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Suppose I have this sentence:

You can only speak to the doctor if you have an appointment

Should I translate it as:

  • Sie können mit dem Arzt nur sprechen, wenn Sie einen Termin haben

or as:

  • Sie können nur mit dem Arzt sprechen, wenn Sie einen Termin haben

Is there any difference? To me, the "nur" should refer to the verb, so I'd rather have it as in the first sentence, directly before the verb. In the second sentence, I feel like the interpretation would be "you can speak only to the doctor (among other people you can speak only to him)", which is not the meaning I want to convey. Is this correct/wrong ?

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Your logic is somewhat flawed, because if you fear that the second one could be interpreted as “you cannot talk to the doctor, but to someone else” then you should also be worried that the first one might be understood as “you cannot talk to the doctor, but you can look at him”. –  Carsten Schultz Jan 30 at 8:41

3 Answers 3

up vote 8 down vote accepted

First of all, both sentences are correct and everyone would certainly get what you want to say. I'd also say they have no different meaning and it doesn't really matter where you put the "nur".

However, the meaning of the sentence can change depending on which word you emphasize, just like in English. So if you emphasize the nur ("Sie können nur mit dem Arzt sprechen...") you'll get the meaning you originally wanted (you'll need an appointment if you want to talk to the doctor).

But if you stress the word Arzt ("Sie können nur mit dem Arzt sprechen..."), you'll get what you thought to be the second sentence (if you have an appointment you can only talk to the doctor, and no one else).

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I'd like to add some further hints on this, although Honigkuchenpony and rogermue basically answered the question.

In the first step we remove the subordinate clause.

Sie können mit dem Arzt nur sprechen.
Sie können nur mit dem Arzt sprechen.

The first sentence means: You can only talk to the doctor. Nothing else. It's just about talking.
The second sentence means: You can talk only to the doctor. Nobody else. Just the doctor.

In a second step, you can add some further content, given in a subordinate clause. This may or may not change the meaning.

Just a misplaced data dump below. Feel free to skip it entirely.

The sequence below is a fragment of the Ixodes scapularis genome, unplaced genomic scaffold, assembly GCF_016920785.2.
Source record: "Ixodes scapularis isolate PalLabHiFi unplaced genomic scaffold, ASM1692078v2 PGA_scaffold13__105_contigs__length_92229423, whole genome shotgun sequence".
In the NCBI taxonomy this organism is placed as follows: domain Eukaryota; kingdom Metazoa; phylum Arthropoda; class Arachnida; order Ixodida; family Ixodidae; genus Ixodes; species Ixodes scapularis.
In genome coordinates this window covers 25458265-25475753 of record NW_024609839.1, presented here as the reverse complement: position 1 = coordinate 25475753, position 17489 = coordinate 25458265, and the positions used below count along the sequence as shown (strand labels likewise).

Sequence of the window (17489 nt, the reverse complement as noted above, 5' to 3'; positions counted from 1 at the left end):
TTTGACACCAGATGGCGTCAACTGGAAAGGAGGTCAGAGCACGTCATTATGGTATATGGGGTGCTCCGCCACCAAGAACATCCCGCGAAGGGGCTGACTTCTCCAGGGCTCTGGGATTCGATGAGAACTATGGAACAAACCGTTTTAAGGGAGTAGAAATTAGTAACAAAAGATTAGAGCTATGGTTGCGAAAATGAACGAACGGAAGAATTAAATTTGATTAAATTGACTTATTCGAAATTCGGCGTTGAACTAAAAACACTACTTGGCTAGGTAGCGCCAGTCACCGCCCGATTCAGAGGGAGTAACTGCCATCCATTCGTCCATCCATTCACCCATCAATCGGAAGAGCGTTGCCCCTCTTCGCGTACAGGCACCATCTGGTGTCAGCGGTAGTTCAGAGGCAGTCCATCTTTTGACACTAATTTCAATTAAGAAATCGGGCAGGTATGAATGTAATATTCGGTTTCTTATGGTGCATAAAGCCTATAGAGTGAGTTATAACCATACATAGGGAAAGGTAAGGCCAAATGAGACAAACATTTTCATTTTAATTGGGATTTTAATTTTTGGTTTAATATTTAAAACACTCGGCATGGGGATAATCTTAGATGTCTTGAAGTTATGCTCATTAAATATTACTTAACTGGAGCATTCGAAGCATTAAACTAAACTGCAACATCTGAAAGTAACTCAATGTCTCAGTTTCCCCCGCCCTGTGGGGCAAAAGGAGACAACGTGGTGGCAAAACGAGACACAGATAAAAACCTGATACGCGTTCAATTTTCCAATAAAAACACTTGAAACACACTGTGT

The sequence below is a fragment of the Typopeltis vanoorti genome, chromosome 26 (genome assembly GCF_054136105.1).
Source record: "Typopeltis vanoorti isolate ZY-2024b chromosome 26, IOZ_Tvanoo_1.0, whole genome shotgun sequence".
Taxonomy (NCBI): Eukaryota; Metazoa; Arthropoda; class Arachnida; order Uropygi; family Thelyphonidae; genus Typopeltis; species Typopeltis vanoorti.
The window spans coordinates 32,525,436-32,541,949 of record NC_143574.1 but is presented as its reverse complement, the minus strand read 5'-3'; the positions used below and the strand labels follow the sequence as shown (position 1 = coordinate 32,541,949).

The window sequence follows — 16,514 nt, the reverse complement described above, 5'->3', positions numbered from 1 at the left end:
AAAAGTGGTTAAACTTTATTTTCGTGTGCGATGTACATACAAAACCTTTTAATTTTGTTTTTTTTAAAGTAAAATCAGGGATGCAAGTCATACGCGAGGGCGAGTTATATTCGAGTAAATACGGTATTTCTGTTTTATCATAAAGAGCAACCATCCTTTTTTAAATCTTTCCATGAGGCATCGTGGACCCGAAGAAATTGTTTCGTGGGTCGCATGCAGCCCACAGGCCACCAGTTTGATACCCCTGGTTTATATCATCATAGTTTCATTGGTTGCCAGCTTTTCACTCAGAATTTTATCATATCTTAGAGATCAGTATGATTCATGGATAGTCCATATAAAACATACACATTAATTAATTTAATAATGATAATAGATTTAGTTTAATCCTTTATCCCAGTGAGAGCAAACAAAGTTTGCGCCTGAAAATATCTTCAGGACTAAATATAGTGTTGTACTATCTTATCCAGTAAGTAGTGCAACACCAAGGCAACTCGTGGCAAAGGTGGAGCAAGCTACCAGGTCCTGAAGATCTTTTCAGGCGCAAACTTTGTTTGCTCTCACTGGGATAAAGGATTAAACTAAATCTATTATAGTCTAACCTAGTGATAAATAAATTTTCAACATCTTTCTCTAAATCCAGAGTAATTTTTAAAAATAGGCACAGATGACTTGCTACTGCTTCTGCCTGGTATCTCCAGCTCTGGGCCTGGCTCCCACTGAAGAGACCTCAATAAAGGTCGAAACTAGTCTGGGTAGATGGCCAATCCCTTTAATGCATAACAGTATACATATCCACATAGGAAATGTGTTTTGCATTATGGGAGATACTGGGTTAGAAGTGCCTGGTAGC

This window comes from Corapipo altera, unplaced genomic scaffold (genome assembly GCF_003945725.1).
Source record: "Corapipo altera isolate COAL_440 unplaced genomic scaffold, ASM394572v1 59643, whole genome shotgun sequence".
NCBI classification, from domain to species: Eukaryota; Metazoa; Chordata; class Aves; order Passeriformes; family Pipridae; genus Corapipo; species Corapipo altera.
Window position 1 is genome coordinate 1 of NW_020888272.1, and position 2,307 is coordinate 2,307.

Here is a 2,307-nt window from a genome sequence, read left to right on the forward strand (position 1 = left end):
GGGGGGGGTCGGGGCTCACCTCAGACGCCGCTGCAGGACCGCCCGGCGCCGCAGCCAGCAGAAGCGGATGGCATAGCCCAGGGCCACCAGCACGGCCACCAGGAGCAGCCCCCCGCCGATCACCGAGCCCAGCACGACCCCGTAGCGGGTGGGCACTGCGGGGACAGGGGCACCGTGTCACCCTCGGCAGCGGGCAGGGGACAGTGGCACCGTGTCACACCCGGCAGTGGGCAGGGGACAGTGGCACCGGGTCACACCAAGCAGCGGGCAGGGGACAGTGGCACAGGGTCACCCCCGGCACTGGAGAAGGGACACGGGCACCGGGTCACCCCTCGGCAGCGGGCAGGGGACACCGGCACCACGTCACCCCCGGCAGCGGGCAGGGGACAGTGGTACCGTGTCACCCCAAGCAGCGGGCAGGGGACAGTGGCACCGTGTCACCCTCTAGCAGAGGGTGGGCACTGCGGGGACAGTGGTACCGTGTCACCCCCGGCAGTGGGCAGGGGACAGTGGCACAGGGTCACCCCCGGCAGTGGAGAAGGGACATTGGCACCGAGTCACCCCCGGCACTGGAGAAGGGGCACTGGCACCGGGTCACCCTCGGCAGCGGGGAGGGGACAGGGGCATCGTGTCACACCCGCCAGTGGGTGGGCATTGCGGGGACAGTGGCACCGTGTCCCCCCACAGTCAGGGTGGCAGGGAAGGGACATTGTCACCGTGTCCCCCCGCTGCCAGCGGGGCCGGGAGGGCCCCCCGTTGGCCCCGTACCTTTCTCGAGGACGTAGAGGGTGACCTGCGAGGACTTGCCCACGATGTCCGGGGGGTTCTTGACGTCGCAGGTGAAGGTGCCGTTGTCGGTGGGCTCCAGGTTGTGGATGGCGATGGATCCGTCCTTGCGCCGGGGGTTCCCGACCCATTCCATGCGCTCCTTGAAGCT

Sie können mit dem Arzt nur sprechen, er wird ihnen aber nicht helfen. (Same meaning as above.)
Sie können mit dem Arzt nur sprechen, wenn sie einen Termin vereinbart haben. (Different meaning.)
Sie können nur mit dem Arzt sprechen, nicht aber mit der Krankenschwester. (Same meaning.)
Sie können nur mit dem Arzt sprechen, wenn sie einen Termin vereinbart haben. (Different meaning.)

Adding ...wenn sie einen Termin vereinbart haben is possible in both cases and changes the meaning of the stand-alone sentence. In both cases you end up with the same result.
This is possible because nur gets a slightly different meaning when adding this part. It's meaning then is nur dann or nur in dem Fall.

Note the subordinate clause has some power here, as you can even mix up the explanation that fits to the original meanings of the stand-alone sentences.

Sie können mit dem Arzt nur sprechen, nicht aber mit der Krankensprecher.
Sie können nur mit dem Arzt sprechen, er wird ihn aber nicht helfen.

Actually, these sentence are a little semantically odd. However, the first says you can just talk to the doctor but you cannot just talk to the nurse. The latter says the same as the stand-alone sentences but adds a further information which actually has nothing to do with the first part. Probably a dash(–) instead of a comma would make more sense there.

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Both sentences are possible. And at the moment I couldn't tell which one I would prefer. In this case you decide the sense of nur not according to the position of "nur" but according to the context of the whole sentence. It would be for speakers too much analyzing work to decide what in the sentence is limited - so the position doesn't play a role. - But there may be sentences where the position of "nur" really plays a role. But as a mother tongue speaker I have no examples at hand. I place "nur" according to feeling, I don't have any rules in my mind. This may be different for a learner of German. - I think I will study your problem, maybe I find something specialists have found out.

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